Elisabetta Marabotto shares a note on a pair of Murshidabad plates that is part of Saffronart’s upcoming Travel & Leisure Auction
London: Lying north of Kolkata on the banks of the Bhagirathi river, Murshidabad, or ‘select city’, was the last capital of Bengal under the Mughals, and was one of their most wealthy and fertile provinces. The city remained the seat of the ‘Nawab of Bengal’ under East India Company rule, even after the capital was moved to Calcutta in 1790. Until the abolition of the title in 1880, Nawabs of Bengal from the Nasiri, Afshar and Najafi Islamic dynasties ruled from Murshidabad. Following this, their descendants were known as the Nawab Bahadurs of Murshidabad.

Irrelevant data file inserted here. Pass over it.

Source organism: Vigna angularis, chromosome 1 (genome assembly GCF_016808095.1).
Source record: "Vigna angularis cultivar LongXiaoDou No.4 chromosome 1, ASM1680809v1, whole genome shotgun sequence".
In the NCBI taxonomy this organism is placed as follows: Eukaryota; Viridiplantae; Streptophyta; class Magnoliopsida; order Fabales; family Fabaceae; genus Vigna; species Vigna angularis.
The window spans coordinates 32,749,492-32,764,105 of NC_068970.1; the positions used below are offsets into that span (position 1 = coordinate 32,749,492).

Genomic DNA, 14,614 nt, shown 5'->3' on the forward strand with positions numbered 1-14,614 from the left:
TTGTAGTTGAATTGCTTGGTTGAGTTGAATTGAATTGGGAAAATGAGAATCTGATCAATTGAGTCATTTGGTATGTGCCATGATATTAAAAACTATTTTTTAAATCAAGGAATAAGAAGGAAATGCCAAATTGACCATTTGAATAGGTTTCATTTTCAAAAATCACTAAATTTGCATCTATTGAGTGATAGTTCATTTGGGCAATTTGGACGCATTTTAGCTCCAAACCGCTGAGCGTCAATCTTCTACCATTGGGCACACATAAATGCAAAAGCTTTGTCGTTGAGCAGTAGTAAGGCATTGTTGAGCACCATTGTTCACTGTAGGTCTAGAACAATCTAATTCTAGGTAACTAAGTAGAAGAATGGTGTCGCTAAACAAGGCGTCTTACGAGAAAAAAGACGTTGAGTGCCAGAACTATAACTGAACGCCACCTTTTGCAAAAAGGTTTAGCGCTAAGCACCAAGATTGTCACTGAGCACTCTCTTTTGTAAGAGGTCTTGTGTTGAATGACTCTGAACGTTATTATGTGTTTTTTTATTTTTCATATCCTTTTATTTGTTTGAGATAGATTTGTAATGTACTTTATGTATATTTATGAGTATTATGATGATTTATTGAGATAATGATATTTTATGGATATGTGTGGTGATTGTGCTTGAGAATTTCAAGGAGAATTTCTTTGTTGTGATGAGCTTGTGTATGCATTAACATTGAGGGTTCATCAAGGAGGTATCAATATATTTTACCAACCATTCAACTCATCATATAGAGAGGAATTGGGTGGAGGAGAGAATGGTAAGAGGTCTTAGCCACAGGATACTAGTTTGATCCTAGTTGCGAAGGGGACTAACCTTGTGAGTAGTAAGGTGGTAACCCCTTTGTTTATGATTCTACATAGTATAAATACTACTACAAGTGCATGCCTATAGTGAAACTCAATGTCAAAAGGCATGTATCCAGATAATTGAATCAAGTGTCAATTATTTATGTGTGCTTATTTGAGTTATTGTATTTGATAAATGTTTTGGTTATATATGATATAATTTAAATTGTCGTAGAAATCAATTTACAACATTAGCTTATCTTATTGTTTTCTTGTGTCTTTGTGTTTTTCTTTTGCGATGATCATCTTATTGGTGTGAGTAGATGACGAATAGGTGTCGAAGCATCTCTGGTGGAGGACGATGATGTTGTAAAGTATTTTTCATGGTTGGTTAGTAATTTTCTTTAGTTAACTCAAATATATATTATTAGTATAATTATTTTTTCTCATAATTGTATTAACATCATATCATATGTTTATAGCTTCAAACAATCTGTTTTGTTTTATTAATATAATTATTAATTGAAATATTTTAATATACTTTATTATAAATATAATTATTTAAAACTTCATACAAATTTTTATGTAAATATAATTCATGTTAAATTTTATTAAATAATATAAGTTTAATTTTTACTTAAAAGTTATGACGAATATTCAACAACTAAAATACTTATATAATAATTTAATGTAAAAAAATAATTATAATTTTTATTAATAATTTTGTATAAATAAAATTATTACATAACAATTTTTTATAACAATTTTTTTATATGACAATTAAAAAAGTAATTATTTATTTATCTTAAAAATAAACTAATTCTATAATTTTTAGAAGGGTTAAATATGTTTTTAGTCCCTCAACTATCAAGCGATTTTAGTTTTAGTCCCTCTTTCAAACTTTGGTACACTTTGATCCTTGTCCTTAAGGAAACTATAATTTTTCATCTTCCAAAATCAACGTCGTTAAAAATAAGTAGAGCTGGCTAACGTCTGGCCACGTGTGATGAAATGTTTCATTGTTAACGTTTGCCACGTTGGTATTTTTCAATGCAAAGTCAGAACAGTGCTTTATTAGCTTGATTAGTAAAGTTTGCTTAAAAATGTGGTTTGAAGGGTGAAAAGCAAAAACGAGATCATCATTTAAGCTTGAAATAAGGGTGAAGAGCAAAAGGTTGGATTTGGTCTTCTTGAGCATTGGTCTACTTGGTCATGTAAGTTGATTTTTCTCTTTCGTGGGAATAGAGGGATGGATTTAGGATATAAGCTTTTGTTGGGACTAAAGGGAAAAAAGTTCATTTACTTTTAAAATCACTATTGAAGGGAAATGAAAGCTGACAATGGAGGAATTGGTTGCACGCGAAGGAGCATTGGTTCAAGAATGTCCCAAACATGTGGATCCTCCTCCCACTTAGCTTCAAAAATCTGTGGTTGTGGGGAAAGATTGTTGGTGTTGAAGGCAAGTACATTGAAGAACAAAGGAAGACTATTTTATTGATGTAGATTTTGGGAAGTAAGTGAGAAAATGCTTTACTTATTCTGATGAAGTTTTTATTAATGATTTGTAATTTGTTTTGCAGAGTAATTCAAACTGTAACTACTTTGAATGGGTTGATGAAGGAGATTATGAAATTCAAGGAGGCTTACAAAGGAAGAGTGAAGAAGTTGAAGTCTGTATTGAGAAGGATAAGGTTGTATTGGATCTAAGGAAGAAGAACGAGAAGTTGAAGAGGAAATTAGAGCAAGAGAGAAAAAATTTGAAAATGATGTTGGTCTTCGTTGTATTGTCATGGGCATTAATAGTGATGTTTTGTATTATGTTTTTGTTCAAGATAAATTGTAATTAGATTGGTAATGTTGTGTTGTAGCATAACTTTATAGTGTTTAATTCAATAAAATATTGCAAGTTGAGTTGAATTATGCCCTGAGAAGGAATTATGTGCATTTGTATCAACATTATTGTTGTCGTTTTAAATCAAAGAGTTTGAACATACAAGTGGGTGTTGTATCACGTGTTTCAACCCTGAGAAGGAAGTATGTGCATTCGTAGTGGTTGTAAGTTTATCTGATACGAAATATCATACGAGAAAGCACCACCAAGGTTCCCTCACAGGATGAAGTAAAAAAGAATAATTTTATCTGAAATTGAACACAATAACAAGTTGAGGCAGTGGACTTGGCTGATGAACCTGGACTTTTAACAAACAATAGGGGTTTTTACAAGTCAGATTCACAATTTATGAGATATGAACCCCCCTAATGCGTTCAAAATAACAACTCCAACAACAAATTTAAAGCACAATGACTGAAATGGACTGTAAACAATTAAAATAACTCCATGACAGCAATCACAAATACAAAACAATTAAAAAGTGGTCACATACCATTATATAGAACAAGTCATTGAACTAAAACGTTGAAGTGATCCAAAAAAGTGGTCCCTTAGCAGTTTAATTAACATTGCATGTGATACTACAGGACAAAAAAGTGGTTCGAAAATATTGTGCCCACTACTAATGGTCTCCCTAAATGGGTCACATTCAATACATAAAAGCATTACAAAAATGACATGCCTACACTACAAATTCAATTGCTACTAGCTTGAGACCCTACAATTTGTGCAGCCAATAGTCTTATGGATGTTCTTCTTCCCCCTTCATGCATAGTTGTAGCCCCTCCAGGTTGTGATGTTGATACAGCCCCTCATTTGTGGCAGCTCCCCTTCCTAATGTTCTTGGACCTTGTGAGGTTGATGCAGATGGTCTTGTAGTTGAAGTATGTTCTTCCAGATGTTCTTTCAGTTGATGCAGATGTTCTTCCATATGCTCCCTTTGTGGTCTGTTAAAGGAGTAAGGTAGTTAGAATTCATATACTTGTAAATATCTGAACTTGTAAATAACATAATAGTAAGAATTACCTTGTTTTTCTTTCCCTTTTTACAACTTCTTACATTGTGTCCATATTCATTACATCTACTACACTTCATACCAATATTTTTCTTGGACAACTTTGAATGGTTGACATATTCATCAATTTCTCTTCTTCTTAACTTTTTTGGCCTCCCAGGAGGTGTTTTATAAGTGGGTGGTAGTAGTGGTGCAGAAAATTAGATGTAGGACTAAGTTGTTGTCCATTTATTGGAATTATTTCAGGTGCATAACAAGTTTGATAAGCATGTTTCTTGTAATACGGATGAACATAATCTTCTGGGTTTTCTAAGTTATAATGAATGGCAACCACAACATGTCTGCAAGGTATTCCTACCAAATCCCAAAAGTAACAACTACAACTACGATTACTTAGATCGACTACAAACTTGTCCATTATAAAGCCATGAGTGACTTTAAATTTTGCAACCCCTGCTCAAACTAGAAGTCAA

This pair of silver plates, bearing the coat of arms of the Nawab of Murshidabad, are probably a part of the dinner service of Nawab Amir-ul-Omra, Wasef Ali Mirza Khan Bahadur (1875-1959), dating to the early twentieth century.
The elaborate Murshidabad coat of arms inscribed on the plates includes a shield bearing a column and crossed canons, flanked by a lion and a unicorn. Above the shield, a fish represents the Persian order of emperors, Mahi-Maratib, and is surmounted by a crown and crossed bifurcated swords. Scrolling across the bottom, the banner reads “Nil Desperandum” or “never despair”.
The plates are also inscribed ‘Hamilton & Co.’ on the reverse. Hamilton & Co. was one of the best known British silver firms, established by Robert Hamilton in Calcutta in 1808 under license from the East India Company. Known as the ‘Garrard of India’, the firm mainly produced tableware including complete tea and dinner services in a typical pre-Raj, British-Indian style. This pair of plates is crafted of smoothly polished silver, which almost entirely substitutes decoration, and creates a simple yet fine design that highlights the gadrooned rim.